This week two people contacted me, both adult daughters of sociopaths. In one case her father and in the other case her mother has psychopathic personality traits. Interestingly, both disordered parents claim to be “Christian” and the theme of our discussions was the disparity between what the parent says and what they do. Both women shared the belief that this disconnect between words and action is particularly damaging to children. I agree with this assertion because I have also seen it in other cases.
Why would the disconnect between words and actions be so damaging to children?
Consciousness develops gradually during childhood. Consciousness means connecting words, thoughts and feelings to what is happening in reality. Many children naturally idealize their parents and so are inclined to believe the version of reality their parents present in words. But what if the words and reality don’t in fact match? Consider the following example a father wrote to his daughter from prison. Keep in mind this father is a repeat offender who has defrauded and ruined many including family members:
I have a lot of time to sit here and ponder the course of my life. I know I have wronged the family, and for that I am truly sorry. I have been so selfish and stubborn… I haven’t seen or talked to you in well over a year and I can’t help but wonder the rippling effect that sends into the demonic realm. I hope all is well. I love you with the perfect love of the Father.
This is a perfect example of the way a sociopath communicates. His agenda isn’t apparent until the third to the last sentence. His agenda is to manipulate her into having contact with him. But unless you are aware of how a person with psychopathic personality traits operates, you wouldn’t necessarily get that. He starts out stating a fact, he has unlimited time in prison to think. Then it’s progressively out of reality from there. He also connects her failure to contact him with something demonic, suggesting that things might not “be well.” He concludes by proclaiming he has “perfect love.”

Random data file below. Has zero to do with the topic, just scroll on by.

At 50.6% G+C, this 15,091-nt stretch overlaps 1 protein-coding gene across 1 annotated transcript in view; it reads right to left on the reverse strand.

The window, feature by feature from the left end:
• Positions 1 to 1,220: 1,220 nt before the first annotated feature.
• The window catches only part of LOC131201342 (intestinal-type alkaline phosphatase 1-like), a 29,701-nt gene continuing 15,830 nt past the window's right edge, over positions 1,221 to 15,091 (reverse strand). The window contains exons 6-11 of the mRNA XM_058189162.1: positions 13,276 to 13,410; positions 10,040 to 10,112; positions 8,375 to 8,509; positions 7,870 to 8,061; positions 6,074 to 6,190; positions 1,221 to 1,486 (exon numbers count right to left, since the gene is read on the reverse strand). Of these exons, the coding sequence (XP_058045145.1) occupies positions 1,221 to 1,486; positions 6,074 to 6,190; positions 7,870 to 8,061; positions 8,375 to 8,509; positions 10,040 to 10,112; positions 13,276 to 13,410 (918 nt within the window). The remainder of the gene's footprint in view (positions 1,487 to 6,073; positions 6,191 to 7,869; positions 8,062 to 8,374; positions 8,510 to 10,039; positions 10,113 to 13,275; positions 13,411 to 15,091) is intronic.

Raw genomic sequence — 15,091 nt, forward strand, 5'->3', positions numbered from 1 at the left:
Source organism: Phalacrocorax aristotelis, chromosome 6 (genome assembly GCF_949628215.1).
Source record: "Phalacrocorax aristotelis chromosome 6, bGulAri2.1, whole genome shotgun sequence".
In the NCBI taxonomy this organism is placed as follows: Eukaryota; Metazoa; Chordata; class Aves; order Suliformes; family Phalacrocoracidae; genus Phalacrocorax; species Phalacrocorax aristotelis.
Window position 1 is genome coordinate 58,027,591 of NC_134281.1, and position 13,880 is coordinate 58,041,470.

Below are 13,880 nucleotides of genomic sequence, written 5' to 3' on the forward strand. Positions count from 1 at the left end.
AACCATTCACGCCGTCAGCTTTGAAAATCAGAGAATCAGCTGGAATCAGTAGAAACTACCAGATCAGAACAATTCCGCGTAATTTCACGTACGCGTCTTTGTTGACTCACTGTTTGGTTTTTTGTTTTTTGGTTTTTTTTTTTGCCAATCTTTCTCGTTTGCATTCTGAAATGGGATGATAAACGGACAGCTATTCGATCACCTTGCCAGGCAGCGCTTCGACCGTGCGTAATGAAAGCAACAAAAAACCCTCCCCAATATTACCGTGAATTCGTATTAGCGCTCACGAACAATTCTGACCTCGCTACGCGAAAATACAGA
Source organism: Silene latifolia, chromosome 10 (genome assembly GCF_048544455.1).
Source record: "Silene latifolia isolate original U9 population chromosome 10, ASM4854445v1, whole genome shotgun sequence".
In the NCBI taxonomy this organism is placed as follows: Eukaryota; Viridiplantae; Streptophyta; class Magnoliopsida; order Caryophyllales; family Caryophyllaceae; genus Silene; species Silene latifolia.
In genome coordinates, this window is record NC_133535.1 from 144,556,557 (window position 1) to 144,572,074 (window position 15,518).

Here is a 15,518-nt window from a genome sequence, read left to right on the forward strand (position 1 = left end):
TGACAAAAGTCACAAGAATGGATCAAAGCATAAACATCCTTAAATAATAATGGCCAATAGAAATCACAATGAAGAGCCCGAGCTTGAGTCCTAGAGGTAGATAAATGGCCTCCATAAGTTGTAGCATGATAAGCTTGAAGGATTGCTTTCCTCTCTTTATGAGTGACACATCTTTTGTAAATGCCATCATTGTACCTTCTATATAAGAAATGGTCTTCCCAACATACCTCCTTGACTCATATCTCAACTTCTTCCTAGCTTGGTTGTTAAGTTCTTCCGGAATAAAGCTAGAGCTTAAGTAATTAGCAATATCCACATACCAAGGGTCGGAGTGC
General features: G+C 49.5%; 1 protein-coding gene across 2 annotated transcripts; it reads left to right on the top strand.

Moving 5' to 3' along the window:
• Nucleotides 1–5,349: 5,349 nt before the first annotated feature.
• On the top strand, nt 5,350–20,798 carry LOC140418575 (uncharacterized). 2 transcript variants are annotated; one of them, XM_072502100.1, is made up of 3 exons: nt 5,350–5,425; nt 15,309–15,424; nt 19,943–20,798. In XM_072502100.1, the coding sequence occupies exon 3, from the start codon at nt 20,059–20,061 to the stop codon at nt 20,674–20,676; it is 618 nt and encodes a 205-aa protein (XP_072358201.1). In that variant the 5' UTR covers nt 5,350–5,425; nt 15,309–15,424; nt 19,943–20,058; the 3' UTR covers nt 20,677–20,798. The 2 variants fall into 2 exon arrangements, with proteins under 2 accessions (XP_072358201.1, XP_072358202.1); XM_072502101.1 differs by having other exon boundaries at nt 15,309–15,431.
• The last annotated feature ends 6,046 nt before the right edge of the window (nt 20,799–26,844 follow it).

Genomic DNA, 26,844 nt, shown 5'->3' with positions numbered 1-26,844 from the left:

I have been chatting with the recipient of this letter for some time and can tell you the father, in addition to ruining her mother’s life was extremely verbally abusive. A parent who abuses while saying, “I love you with the perfect love of the Father,” inflicts wounds that are hard to heal. How can a child make any sense of this experience?
Dissociation- dealing with the disconnect
The different parts of our brains that perform different functions are functionally connected. Experiences we have during childhood but also throughout our lives, determine the functional connectivity of our brains. When reality doesn’t make sense our brains automatically compensate to create a coherent whole. So for example, a child whose parent abuses and says “I love you” may deny the abuse or blame it on themselves. Children whose parents, and adults whose partners continually do one thing while speaking the opposite experience a form of hypnosis. In this hypnotic state they only focus attention on the parts of reality that support the version of reality given to them by the sociopath. (If you have a lot of time read my story and see how this happened to me with disastrous consequences.) But what are the consequences of a childhood or adulthood habit of self-hypnosis? We don’t really know the full answer to that question.
How to heal
The first step in healing is realizing what happened to you and understanding that self-hypnosis or dissociation doesn’t mean you are crazy. It is a functional response to differing inputs. The next step is to fight the hypnosis. Stop having contact with the sociopath. If you do have to have communication, do not listen to the words, try to keep present in your mind the real actions of the sociopath. Tell yourself, “actions speak louder than words.”
If you have experienced the disconnect between words and actions, I discuss here, you are undoubtedly asking yourself, “Do they do this on purpose?” or “Do they know what they are doing?” The answer is some do and some don’t. The ones that know what they are doing are perhaps more evil and the ones who don’t know what they are doing are perhaps more affected with psychopathy. No matter what, the sociopath makes a choice about what he/she does.